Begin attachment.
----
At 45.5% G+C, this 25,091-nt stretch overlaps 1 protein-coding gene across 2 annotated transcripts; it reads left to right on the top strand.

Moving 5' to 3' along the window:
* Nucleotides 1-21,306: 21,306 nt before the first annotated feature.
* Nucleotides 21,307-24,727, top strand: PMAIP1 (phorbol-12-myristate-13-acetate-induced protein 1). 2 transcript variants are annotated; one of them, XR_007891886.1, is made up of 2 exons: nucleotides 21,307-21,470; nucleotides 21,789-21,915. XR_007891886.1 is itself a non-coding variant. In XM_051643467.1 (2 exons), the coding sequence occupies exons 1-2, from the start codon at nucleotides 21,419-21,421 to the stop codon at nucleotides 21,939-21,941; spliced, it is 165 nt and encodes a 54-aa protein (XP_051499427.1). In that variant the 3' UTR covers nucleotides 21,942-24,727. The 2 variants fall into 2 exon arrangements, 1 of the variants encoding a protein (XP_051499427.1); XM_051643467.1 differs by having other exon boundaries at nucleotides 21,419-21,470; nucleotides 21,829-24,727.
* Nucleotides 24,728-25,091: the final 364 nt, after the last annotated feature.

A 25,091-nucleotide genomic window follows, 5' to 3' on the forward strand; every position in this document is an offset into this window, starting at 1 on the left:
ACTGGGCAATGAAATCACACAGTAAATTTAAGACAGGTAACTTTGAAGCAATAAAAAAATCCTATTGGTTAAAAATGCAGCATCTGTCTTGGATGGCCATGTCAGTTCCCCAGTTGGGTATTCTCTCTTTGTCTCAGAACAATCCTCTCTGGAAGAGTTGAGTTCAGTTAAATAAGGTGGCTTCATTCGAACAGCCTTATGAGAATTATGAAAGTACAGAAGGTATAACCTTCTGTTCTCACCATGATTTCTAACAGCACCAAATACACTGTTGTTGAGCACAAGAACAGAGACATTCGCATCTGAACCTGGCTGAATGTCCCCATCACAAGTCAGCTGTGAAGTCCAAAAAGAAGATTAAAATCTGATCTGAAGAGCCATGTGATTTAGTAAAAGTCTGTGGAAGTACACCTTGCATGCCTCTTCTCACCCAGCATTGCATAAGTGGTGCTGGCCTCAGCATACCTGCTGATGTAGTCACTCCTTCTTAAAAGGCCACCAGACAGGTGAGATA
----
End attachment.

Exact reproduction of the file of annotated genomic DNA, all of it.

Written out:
At 45.5% G+C, this 25,091-nt stretch overlaps 1 protein-coding gene across 2 annotated transcripts; it reads left to right on the top strand.

Moving 5' to 3' along the window:
* Nucleotides 1-21,306: 21,306 nt before the first annotated feature.
* Nucleotides 21,307-24,727, top strand: PMAIP1 (phorbol-12-myristate-13-acetate-induced protein 1). 2 transcript variants are annotated; one of them, XR_007891886.1, is made up of 2 exons: nucleotides 21,307-21,470; nucleotides 21,789-21,915. XR_007891886.1 is itself a non-coding variant. In XM_051643467.1 (2 exons), the coding sequence occupies exons 1-2, from the start codon at nucleotides 21,419-21,421 to the stop codon at nucleotides 21,939-21,941; spliced, it is 165 nt and encodes a 54-aa protein (XP_051499427.1). In that variant the 3' UTR covers nucleotides 21,942-24,727. The 2 variants fall into 2 exon arrangements, 1 of the variants encoding a protein (XP_051499427.1); XM_051643467.1 differs by having other exon boundaries at nucleotides 21,419-21,470; nucleotides 21,829-24,727.
* Nucleotides 24,728-25,091: the final 364 nt, after the last annotated feature.

A 25,091-nucleotide genomic window follows, 5' to 3' on the forward strand; every position in this document is an offset into this window, starting at 1 on the left:
ACTGGGCAATGAAATCACACAGTAAATTTAAGACAGGTAACTTTGAAGCAATAAAAAAATCCTATTGGTTAAAAATGCAGCATCTGTCTTGGATGGCCATGTCAGTTCCCCAGTTGGGTATTCTCTCTTTGTCTCAGAACAATCCTCTCTGGAAGAGTTGAGTTCAGTTAAATAAGGTGGCTTCATTCGAACAGCCTTATGAGAATTATGAAAGTACAGAAGGTATAACCTTCTGTTCTCACCATGATTTCTAACAGCACCAAATACACTGTTGTTGAGCACAAGAACAGAGACATTCGCATCTGAACCTGGCTGAATGTCCCCATCACAAGTCAGCTGTGAAGTCCAAAAAGAAGATTAAAATCTGATCTGAAGAGCCATGTGATTTAGTAAAAGTCTGTGGAAGTACACCTTGCATGCCTCTTCTCACCCAGCATTGCATAAGTGGTGCTGGCCTCAGCATACCTGCTGATGTAGTCACTCCTTCTTAAAAGGCCACCAGACAGGTGAGATA